Studies suggest that the kitchen, where we cook and often eat our meals, is usually the most unhygienic place in the home. There are many times more germs to be found in the average kitchen sink, for example, than in a toilet bowl. And these germs, such as salmonella and e-coli, can cause serious illnesses.
So how to reduce the amount of germs in our kitchens? Here are some basic hygiene pointers:
1.If you think using gloves in the kitchen is for professional caterers only, think again. They serve a variety of purposes, from protecting your skin from natural odours and toxins given off by some foods such as garlic and onion, and preventing body heat from damaging pastries,to dealing with slippery tasks such as tearing cooked chicken from the bone. I buy them in bulk from a website such as www.broschdirect.com so I can use a different pair for every meal.
2.Try and keep surfaces clear. Any pans or cooking equipment should really be stored in drawers or cupboards out of the way, so your food prep area can be cleaned easily. I always put antibacterial spray,and a separate sponge, in a pot somewhere to hand, so I can quickly give worktops a spritz before and after every cooking session.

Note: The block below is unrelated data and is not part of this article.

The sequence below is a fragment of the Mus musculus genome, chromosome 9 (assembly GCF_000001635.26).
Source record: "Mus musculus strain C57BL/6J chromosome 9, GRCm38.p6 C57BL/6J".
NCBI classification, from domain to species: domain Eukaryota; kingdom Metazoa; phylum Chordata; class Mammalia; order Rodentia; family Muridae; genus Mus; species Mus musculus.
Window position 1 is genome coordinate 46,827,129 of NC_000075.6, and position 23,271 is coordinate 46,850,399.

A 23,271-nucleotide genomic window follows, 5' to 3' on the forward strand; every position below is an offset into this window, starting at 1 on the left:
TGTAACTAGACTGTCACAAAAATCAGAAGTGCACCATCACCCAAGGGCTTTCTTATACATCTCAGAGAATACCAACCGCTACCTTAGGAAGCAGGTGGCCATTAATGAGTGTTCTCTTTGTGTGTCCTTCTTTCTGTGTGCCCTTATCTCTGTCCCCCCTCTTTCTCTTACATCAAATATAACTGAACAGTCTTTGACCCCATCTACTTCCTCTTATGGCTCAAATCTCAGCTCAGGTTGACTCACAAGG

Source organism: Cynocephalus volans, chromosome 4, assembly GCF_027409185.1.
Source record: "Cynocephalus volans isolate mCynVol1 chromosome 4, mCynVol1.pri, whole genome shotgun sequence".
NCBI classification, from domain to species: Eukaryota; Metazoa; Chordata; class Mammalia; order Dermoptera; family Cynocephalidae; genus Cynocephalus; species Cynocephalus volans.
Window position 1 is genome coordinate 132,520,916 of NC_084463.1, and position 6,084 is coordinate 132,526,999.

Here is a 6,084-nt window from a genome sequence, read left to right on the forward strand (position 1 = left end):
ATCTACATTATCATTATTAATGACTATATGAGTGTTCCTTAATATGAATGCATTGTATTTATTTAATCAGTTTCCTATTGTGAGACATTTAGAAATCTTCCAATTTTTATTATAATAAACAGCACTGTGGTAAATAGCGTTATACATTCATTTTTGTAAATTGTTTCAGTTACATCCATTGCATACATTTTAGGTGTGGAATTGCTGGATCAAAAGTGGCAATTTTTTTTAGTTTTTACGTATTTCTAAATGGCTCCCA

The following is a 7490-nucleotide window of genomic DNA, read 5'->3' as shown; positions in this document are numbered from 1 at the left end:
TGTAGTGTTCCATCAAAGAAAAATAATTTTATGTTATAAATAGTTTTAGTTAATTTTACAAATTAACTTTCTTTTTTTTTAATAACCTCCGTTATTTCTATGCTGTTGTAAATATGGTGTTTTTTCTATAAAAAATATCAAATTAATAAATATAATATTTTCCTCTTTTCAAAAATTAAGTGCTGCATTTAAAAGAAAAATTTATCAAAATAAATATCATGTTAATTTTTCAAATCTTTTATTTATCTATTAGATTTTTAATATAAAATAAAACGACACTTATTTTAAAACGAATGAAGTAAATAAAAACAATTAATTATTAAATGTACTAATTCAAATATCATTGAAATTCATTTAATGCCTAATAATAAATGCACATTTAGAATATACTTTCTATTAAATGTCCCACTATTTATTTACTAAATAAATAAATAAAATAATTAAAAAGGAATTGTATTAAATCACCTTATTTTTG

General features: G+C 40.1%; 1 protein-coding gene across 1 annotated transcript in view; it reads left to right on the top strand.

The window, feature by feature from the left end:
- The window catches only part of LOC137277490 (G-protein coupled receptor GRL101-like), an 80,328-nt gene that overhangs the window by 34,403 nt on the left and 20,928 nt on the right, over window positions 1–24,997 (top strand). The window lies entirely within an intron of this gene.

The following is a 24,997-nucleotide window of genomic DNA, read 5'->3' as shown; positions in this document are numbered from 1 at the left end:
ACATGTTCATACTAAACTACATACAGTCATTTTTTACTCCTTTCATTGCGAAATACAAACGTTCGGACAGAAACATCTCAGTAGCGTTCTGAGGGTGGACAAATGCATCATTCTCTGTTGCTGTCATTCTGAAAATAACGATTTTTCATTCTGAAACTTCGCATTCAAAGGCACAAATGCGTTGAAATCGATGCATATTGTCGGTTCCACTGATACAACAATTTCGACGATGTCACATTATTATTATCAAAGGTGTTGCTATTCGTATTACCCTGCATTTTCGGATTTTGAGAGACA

3.Tea towels, sponges and cloths should be changed regularly, at least once a week, to prevent build-up of germs. Towels should go in the washing machine on a hot setting.
4.Hands should be washed regularly – before, during, and after cooking,in warm soapy water. This applies particularly after you’ve been handling raw meat. Before doing any cooking, remove any jewellery on your hands and wrists, as even if you’ve washed your hands, there can still be lots of unpleasant germs hiding under rings and bracelets.
5.When cleaning, only use products that have been specially formulated for the kitchen, as these are designed not to be harmful to food.
6.Try to keep pets out of the kitchen as much as possible, using a child safety gate if necessary. Cats especially are forever jumping onto surfaces, and their feet can carry worrying germs. I persuaded ours not to by giving her a quick squirt of cold water from a spray bottle every time she got up there.
7.Wash fruit and vegetables under cold water to remove any surface dirt, and peel where appropriate too.
8.Separate, colour-coded chopping boards are a good idea and regularly used in professional kitchens. Raw meat should never be prepared anywhere near ready-to-eat food.
9.Unless you’re cooking steak, really all meat needs to be thoroughly cooked. Before serving, stick it with a fork to check there’s no pink flesh left inside and that all juices run clear.
10.You also find many germs in fridges. Clean yours regularly, and wipe off any spills straightaway. Certain foods ought to be kept apart in the fridge to prevent cross-contamination of pathogens. Raw meat and poultry should always be put in sealed containers at the bottom. Leftovers should be eaten within a few days unless frozen. Keep an eye on your used-by dates, but in most cases there’s no need to stick to them religiously as its just the manufacturers being over-cautious.